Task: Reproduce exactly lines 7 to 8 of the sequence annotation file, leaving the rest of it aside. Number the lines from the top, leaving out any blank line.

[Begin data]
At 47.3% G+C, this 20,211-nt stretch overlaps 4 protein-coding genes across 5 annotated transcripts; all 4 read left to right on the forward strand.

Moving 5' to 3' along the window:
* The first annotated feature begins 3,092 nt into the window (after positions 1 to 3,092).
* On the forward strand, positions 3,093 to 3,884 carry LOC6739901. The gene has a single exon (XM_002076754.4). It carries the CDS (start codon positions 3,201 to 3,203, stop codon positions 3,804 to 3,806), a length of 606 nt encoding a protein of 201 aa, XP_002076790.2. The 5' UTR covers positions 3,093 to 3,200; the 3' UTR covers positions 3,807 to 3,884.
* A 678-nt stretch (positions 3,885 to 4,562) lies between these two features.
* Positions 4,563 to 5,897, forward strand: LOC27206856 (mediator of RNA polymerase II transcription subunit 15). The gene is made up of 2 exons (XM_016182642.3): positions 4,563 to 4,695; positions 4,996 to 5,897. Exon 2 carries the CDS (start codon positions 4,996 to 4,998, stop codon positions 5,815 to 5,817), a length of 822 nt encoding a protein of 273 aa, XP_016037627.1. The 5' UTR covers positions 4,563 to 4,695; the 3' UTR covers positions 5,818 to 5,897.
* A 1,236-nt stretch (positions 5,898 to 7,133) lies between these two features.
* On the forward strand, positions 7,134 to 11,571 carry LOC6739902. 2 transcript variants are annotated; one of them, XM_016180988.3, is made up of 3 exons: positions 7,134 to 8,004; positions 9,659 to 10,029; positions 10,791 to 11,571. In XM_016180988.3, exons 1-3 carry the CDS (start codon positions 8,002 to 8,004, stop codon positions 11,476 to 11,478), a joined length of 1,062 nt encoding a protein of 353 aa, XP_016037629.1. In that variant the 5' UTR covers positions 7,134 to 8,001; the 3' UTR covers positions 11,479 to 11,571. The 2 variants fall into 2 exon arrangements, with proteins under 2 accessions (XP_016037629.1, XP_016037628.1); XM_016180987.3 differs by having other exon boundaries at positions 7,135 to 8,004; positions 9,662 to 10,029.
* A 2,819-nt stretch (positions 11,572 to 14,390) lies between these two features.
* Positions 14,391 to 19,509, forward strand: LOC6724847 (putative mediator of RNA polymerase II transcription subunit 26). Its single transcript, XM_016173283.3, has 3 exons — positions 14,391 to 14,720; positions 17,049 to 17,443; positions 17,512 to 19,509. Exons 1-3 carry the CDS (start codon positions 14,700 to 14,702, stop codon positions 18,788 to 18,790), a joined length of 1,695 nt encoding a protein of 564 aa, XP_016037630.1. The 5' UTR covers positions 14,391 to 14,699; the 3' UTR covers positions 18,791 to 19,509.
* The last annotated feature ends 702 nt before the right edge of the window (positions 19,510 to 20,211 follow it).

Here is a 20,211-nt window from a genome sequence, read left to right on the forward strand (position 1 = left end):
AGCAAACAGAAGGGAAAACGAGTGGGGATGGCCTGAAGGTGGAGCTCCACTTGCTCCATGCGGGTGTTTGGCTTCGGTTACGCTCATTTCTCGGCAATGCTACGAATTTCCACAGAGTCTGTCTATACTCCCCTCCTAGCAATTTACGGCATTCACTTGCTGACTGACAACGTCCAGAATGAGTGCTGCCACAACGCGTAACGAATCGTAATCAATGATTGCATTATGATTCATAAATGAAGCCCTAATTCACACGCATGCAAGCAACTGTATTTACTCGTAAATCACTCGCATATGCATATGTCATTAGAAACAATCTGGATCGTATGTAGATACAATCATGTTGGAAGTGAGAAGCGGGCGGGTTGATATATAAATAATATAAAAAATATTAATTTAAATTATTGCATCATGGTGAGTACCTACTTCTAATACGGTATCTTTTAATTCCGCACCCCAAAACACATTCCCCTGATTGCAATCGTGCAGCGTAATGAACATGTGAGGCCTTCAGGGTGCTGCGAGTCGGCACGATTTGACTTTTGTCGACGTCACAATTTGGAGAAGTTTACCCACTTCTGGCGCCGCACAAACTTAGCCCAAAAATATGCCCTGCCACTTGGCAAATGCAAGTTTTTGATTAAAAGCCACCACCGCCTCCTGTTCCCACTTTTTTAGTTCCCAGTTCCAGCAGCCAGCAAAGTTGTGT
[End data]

* A 1,236-nt stretch (positions 5,898 to 7,133) lies between these two features.
* On the forward strand, positions 7,134 to 11,571 carry LOC6739902. 2 transcript variants are annotated; one of them, XM_016180988.3, is made up of 3 exons: positions 7,134 to 8,004; positions 9,659 to 10,029; positions 10,791 to 11,571. In XM_016180988.3, exons 1-3 carry the CDS (start codon positions 8,002 to 8,004, stop codon positions 11,476 to 11,478), a joined length of 1,062 nt encoding a protein of 353 aa, XP_016037629.1. In that variant the 5' UTR covers positions 7,134 to 8,001; the 3' UTR covers positions 11,479 to 11,571. The 2 variants fall into 2 exon arrangements, with proteins under 2 accessions (XP_016037629.1, XP_016037628.1); XM_016180987.3 differs by having other exon boundaries at positions 7,135 to 8,004; positions 9,662 to 10,029.